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Our holdings include hundreds of glass and film negatives/transparencies that we've scanned ourselves; in addition, many other photos on this site were extracted from reference images (high-resolution tiffs) in the Library of Congress research archive. (To query the database click here.) They are adjusted, restored and reworked by your webmaster in accordance with his aesthetic sensibilities before being downsized and turned into the jpegs you see here. All of these images (including "derivative works") are protected by copyright laws of the United States and other jurisdictions and may not be sold, reproduced or otherwise used for commercial purposes without permission.

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[REV 25-NOV-2014]

 
 
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VINTAGRAPH • WPA • WWII • ST. NICHOLAS RESTAURANT, c. 1873

Woodies Annex: 1926

Woodies Annex: 1926

Circa 1926. "Woodward & Lothrop warehouse." Manufacturing plant for the long-gone D.C. department store. National Photo glass negative. View full size.

 

Likely Address

Based on South Capital, D, and Canal Sts, and reviewing historical aerials of the area, it appears that the likely address would have been either 400 S Capitol St or 1 D St SE. Until sometime between 1957 and 1963 it looks like the building was still there, and it was cleared with the building of the Interstate 395.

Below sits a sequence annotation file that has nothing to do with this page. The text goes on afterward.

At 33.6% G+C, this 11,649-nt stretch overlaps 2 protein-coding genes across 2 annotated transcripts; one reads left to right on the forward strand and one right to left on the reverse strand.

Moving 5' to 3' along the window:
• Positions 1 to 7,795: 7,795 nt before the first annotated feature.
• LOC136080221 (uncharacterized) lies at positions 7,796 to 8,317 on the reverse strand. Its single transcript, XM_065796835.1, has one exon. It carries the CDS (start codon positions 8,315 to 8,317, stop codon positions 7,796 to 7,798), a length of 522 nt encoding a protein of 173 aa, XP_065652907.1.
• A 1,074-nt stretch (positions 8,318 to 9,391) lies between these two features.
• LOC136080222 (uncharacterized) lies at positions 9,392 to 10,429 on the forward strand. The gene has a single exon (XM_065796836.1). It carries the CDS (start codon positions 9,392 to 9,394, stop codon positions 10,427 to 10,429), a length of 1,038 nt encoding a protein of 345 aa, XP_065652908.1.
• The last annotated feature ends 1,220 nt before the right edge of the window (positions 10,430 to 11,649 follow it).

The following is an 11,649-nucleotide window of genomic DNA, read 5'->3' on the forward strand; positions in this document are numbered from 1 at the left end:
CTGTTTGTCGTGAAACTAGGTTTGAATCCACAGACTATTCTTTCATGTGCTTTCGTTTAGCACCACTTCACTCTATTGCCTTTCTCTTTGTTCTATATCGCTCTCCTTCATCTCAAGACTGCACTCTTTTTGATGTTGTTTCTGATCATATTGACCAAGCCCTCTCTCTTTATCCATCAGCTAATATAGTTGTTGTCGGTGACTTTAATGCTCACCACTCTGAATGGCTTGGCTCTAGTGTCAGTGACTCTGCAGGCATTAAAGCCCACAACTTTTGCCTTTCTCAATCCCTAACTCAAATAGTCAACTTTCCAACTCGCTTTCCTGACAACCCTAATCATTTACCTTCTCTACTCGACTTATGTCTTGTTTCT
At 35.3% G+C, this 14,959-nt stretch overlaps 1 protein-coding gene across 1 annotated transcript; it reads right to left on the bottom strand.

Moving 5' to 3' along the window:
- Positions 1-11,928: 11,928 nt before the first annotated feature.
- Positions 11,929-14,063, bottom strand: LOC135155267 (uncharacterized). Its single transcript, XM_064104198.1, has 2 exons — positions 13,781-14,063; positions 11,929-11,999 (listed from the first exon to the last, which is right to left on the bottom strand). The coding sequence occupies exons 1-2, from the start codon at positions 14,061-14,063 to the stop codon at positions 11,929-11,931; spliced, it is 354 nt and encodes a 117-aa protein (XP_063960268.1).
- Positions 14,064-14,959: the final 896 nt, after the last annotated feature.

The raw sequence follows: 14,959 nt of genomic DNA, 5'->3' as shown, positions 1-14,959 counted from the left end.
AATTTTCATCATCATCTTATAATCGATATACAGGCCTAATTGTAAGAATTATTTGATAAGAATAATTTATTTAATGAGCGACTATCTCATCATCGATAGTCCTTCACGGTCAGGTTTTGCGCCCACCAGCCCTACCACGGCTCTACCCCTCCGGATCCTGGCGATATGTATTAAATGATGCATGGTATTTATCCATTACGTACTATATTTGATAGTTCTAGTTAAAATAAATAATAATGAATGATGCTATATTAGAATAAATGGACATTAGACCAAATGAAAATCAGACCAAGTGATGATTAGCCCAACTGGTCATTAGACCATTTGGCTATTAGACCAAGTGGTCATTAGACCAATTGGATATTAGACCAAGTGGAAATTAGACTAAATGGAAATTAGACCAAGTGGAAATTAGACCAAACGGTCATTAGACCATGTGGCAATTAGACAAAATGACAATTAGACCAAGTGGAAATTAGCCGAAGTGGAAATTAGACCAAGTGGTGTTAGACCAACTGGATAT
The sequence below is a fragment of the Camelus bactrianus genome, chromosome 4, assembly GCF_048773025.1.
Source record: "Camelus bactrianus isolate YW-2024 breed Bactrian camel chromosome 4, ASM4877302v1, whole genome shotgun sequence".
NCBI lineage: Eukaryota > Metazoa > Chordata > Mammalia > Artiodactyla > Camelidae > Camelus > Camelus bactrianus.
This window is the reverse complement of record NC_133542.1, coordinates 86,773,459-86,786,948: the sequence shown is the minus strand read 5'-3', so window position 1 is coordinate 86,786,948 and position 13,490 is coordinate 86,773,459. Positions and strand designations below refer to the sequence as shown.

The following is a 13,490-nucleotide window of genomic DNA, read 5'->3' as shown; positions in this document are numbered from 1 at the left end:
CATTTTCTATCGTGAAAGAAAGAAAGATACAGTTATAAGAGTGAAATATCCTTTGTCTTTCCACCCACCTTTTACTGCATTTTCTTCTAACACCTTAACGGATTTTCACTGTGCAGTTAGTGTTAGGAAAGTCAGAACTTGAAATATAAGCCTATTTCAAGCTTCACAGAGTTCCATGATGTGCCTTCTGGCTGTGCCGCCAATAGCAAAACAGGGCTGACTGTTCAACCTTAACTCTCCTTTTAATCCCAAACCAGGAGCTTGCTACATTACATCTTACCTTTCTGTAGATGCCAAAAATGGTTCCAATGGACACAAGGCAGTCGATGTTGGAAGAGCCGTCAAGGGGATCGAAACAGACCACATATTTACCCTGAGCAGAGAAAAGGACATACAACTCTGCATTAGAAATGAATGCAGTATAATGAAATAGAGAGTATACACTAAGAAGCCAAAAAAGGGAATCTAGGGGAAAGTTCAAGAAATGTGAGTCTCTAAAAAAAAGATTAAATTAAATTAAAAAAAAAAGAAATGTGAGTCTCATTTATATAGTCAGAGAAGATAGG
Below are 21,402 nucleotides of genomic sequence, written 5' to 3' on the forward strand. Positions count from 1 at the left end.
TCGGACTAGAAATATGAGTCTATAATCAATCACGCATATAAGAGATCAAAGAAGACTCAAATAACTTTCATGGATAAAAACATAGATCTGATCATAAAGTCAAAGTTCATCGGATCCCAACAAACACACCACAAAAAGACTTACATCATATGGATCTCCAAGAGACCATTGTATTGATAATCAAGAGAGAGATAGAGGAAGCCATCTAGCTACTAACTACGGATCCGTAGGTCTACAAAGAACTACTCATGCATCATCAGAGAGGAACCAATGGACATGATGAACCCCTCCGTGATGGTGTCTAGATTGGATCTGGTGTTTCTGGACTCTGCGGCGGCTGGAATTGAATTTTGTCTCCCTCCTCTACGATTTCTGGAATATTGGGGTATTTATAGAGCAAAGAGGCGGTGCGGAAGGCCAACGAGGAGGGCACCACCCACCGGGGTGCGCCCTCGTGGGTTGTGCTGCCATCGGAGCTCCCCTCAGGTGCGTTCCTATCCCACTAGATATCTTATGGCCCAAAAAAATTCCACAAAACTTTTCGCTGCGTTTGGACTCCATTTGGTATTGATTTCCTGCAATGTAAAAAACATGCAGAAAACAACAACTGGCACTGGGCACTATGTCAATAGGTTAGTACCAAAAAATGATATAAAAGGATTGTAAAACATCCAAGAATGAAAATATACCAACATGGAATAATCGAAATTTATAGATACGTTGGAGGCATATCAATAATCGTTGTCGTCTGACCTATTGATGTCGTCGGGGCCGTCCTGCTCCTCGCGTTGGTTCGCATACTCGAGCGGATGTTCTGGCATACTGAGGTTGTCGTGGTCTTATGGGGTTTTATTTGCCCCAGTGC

The original block was bounded by S Cap, D, Canal Sts, and NJ Ave SE. Today a a highway ramp and Ivy Pl SE bisect the block. http://goo.gl/maps/xgOeA

We need Clint Eastwood

To say "Get off my lawn" instead of having a boring little "Keep off the grass" sign.

South Capitol, Canal and D

This 1924 ad in the corner gives the address as South Capitol, Canal and D street SW, so maybe below the Rayburn/Longworth office buildings?

[Below we see the reason the photo was taken: To illustrate this newspaper ad from April 1926. Click to enlarge. - Dave]

On Capitol Hill

Don't miss the U.S. Capitol behind the trees on the right. Anyone know the address?

 
THE 100-YEAR-OLD PHOTO BLOG
Shorpy.com | History in HD is a vintage photo blog featuring thousands of high-definition images from the 1850s to 1950s. The site is named after Shorpy Higginbotham, a teenage coal miner who lived 100 years ago.

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